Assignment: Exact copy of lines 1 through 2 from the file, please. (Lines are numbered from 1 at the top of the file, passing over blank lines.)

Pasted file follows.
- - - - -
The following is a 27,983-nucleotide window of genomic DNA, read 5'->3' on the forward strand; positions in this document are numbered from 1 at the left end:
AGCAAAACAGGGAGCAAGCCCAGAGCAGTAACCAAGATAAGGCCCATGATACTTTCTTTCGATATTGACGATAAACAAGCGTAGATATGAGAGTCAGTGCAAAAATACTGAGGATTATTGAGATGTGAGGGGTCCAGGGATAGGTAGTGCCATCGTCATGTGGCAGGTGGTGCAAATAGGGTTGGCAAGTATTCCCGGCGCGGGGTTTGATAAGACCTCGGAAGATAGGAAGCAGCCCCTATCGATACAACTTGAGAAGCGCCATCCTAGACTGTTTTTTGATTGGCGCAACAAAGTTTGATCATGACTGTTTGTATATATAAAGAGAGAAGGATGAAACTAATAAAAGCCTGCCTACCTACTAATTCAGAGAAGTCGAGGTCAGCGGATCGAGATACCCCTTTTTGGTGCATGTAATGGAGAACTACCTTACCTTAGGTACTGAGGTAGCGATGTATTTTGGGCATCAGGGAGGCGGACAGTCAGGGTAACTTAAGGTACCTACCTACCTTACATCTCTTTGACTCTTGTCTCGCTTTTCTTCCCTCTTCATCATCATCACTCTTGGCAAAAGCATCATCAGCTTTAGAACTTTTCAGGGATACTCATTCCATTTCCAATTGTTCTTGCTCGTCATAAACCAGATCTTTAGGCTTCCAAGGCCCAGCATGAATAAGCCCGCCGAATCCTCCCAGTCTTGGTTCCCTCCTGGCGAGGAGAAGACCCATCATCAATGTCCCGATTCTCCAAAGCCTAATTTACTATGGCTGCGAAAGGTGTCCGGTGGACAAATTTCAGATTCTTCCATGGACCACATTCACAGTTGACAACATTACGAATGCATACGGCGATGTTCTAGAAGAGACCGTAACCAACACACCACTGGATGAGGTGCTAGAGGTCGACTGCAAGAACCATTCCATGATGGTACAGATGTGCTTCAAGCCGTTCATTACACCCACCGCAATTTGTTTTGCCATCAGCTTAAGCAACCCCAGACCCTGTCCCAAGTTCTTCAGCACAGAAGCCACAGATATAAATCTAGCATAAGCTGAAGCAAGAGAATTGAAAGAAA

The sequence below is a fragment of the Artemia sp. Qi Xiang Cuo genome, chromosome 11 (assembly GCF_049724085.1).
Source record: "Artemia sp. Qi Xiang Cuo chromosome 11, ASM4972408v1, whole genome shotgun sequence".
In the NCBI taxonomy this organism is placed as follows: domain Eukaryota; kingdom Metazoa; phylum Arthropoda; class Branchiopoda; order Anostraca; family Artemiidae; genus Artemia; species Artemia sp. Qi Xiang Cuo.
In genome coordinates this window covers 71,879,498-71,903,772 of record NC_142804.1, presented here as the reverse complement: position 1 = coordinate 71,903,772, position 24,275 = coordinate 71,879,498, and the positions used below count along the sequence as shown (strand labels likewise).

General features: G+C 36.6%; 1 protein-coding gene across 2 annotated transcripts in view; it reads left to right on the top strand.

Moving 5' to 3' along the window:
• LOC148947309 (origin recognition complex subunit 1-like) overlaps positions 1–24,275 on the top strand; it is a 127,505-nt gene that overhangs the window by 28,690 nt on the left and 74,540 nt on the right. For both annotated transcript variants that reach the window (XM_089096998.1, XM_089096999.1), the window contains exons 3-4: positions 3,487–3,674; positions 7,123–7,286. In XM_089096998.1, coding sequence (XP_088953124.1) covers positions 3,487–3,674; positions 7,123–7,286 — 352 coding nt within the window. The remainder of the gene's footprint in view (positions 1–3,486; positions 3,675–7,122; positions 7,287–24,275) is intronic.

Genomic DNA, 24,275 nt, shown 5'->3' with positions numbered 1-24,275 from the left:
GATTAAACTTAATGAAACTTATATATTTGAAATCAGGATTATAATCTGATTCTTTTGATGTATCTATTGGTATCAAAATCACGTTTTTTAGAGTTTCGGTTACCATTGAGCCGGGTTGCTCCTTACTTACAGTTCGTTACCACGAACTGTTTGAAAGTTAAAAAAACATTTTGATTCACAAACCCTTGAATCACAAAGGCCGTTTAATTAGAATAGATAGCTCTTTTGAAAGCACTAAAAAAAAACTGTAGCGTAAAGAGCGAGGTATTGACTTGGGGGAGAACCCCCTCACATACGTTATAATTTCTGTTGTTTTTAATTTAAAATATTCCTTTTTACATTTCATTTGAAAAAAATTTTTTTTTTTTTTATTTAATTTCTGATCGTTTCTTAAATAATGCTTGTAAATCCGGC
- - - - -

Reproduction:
The following is a 27,983-nucleotide window of genomic DNA, read 5'->3' on the forward strand; positions in this document are numbered from 1 at the left end:
AGCAAAACAGGGAGCAAGCCCAGAGCAGTAACCAAGATAAGGCCCATGATACTTTCTTTCGATATTGACGATAAACAAGCGTAGATATGAGAGTCAGTGCAAAAATACTGAGGATTATTGAGATGTGAGGGGTCCAGGGATAGGTAGTGCCATCGTCATGTGGCAGGTGGTGCAAATAGGGTTGGCAAGTATTCCCGGCGCGGGGTTTGATAAGACCTCGGAAGATAGGAAGCAGCCCCTATCGATACAACTTGAGAAGCGCCATCCTAGACTGTTTTTTGATTGGCGCAACAAAGTTTGATCATGACTGTTTGTATATATAAAGAGAGAAGGATGAAACTAATAAAAGCCTGCCTACCTACTAATTCAGAGAAGTCGAGGTCAGCGGATCGAGATACCCCTTTTTGGTGCATGTAATGGAGAACTACCTTACCTTAGGTACTGAGGTAGCGATGTATTTTGGGCATCAGGGAGGCGGACAGTCAGGGTAACTTAAGGTACCTACCTACCTTACATCTCTTTGACTCTTGTCTCGCTTTTCTTCCCTCTTCATCATCATCACTCTTGGCAAAAGCATCATCAGCTTTAGAACTTTTCAGGGATACTCATTCCATTTCCAATTGTTCTTGCTCGTCATAAACCAGATCTTTAGGCTTCCAAGGCCCAGCATGAATAAGCCCGCCGAATCCTCCCAGTCTTGGTTCCCTCCTGGCGAGGAGAAGACCCATCATCAATGTCCCGATTCTCCAAAGCCTAATTTACTATGGCTGCGAAAGGTGTCCGGTGGACAAATTTCAGATTCTTCCATGGACCACATTCACAGTTGACAACATTACGAATGCATACGGCGATGTTCTAGAAGAGACCGTAACCAACACACCACTGGATGAGGTGCTAGAGGTCGACTGCAAGAACCATTCCATGATGGTACAGATGTGCTTCAAGCCGTTCATTACACCCACCGCAATTTGTTTTGCCATCAGCTTAAGCAACCCCAGACCCTGTCCCAAGTTCTTCAGCACAGAAGCCACAGATATAAATCTAGCATAAGCTGAAGCAAGAGAATTGAAAGAAA